1. Chips – Since having a large sum of poker chips means you have money.

 

  1. CREAM – This word is an acronym which means “Cash Rules Everything Around Me.”

 

  1. Clams – If you got clams, then you got money.

 

  1. Coin – Whether paper or coin, if you got it, then you got cash.

 

  1. Chump Change – This refers to money, but only small sums of it.

 

  1. Cs or C-notes – The Roman symbol for one hundred is C so this goes back to that.

 

  1. Dead Presidents – This is reference to all the presidents which appear on the US currency.

 

  1. Dime – When you have multiple sums of ten dollar bills, you got a lot of dimes.

 

  1. Dinero – Meaning money is Latin, this originated from the currency of Christian states in Spain.

 

  1. Doubloons – Gold doubloons equals money.

 

  1. Dough – If you got the dough, then you definitely have some cash.

 

  1. Doubles – In reference to 20 dollar bills.

 

  1. Dubs – Same as above

 

  1. Ducats – In reference to the Italian coin.

 

  1. Fins – Not the fish, but the five dollar bills.

 

  1. Five Spots – $5.00 dollar bills.

 

  1. Fivers – Same as above.

 

  1. Fetti – This term originated from the Spanish term ‘Feria’ which means money, of course.

 

  1. Franklins – Benjamin Franklin is very popular in the slang world. This is in reference to him and the $100.00 bill.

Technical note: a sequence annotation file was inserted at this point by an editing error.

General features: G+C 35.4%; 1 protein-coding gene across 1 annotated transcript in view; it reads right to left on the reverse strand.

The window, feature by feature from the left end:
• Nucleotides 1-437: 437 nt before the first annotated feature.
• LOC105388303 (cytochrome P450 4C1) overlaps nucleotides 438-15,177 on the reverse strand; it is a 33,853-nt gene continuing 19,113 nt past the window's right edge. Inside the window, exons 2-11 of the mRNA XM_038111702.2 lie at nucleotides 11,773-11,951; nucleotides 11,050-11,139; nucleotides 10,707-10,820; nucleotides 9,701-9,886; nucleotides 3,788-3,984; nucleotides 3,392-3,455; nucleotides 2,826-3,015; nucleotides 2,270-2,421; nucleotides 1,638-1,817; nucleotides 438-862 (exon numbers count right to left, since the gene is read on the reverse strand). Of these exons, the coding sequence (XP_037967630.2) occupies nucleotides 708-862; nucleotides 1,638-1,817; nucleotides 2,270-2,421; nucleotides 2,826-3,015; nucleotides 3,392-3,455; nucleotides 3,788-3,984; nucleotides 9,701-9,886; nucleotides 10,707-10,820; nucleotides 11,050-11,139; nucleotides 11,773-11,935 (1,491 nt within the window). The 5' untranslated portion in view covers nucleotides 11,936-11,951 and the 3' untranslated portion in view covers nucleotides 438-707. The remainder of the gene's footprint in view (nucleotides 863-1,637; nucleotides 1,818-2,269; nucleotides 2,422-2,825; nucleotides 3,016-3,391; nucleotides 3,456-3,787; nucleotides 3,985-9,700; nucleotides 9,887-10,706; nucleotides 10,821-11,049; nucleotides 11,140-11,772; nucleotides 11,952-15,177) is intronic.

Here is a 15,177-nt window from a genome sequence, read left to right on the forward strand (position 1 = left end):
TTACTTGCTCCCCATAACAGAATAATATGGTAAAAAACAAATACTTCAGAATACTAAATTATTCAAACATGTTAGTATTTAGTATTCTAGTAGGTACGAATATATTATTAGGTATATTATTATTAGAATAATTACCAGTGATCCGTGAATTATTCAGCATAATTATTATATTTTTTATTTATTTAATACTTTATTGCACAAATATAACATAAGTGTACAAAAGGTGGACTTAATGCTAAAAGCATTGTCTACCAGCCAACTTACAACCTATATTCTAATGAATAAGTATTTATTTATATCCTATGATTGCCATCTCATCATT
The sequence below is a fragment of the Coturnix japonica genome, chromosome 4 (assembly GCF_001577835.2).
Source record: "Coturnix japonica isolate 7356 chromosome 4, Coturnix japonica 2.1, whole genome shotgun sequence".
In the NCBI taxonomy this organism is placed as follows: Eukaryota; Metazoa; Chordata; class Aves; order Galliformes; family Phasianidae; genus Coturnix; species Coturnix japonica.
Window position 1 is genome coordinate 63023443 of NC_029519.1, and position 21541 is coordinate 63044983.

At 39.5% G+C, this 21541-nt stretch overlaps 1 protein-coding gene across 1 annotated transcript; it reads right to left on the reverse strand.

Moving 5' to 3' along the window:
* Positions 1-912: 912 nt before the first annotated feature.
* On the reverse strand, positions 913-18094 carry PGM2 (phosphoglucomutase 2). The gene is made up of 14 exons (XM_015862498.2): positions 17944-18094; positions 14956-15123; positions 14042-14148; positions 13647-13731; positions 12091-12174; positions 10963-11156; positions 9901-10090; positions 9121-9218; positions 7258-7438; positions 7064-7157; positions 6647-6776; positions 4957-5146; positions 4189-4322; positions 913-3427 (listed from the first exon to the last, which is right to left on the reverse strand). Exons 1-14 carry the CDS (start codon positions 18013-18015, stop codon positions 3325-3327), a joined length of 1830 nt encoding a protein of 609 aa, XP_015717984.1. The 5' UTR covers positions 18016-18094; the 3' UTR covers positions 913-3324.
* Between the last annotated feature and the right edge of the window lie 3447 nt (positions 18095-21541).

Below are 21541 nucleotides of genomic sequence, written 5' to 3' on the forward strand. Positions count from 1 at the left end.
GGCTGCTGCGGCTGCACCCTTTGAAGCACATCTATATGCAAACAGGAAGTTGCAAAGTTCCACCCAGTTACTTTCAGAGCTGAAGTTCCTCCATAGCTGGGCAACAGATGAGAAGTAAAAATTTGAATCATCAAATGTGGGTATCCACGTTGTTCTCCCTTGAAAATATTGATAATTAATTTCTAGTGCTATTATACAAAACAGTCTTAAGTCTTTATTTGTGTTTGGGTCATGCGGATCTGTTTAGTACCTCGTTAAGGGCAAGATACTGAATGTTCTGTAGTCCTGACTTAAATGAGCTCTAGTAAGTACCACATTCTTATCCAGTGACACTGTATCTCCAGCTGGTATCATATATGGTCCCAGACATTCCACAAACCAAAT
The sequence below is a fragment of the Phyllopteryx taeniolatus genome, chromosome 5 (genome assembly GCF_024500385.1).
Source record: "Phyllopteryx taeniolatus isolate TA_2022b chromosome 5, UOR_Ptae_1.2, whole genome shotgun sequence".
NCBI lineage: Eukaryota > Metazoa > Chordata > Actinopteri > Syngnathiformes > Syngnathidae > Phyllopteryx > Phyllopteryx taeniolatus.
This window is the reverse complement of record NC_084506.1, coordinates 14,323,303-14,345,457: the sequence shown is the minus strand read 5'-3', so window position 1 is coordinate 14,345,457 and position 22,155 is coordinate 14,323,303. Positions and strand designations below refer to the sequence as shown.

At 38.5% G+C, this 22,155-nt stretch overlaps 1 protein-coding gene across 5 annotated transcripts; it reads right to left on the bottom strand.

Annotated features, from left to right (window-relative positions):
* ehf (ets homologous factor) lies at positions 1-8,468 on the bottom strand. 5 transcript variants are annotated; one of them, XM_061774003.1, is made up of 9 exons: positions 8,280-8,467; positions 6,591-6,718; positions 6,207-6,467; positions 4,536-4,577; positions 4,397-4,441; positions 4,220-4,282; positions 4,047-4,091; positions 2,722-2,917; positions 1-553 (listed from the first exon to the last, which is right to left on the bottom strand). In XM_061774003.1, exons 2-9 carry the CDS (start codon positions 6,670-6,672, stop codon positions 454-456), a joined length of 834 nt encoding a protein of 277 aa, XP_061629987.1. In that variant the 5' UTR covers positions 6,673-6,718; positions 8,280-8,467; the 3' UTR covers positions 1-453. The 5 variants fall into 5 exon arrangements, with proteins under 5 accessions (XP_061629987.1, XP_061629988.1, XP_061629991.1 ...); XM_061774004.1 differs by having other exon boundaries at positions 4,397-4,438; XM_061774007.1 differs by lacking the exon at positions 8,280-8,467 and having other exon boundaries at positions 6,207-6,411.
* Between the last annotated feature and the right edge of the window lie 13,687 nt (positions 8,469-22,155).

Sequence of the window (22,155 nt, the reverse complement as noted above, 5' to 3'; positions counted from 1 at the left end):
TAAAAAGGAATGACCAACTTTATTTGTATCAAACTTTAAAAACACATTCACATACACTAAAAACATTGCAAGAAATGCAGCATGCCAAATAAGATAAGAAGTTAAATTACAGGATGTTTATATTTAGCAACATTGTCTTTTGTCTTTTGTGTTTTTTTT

1. Frog – Unclear of origin, meaning a $50 bet on a horse.

 

  1. Frog Skins – Cash money in general.

 

  1. Folding Stuff – Reference to paper money being able to be folded.

 

  1. Greenbacks – Term from the color of the ink on the money.

 

  1. Grand – This term dates back to the early 1900’s when having a thousand dollars was considered to be very grand or a grand sum of money.

 

  1. G’s – If you got G’s, then you got a lot of cash – Reference to thousands.

 

  1. Gold – In any language, gold equals money since it is a tangible product for countless of years.

 

  1. Green – This is in reference to the color of money being green in paper money.

 

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  1. Guineas – Term used due to the coin which was minted in England during the years 1663 to 1813.

 

  1. Guac – Guacamoles are green in color so this is where the short version comes from.

 

  1. Gwop – Currency in general.

 

  1. Half-yard – In terms of the fifty dollar bill.

 

  1. Hundies – All about the hundred dollar bills.

 

  1. Jacksons – The president Andrew Jackson is on the $20 bill. If you got ‘Jacksons,’ then you got cash!

 

  1. Knots – Wads of money are usually in knots.

 

  1. Large – Term used for the thousand dollar bill.

 

  1. Lettuce – Another green vegetable with a green color which means paper money.

 

  1. Long Green – This comes from the paper money’s color and shape.

 

  1. Lucre – Derives from the biblical term ‘Filthy lucre’ which means ‘money gained illicitly’.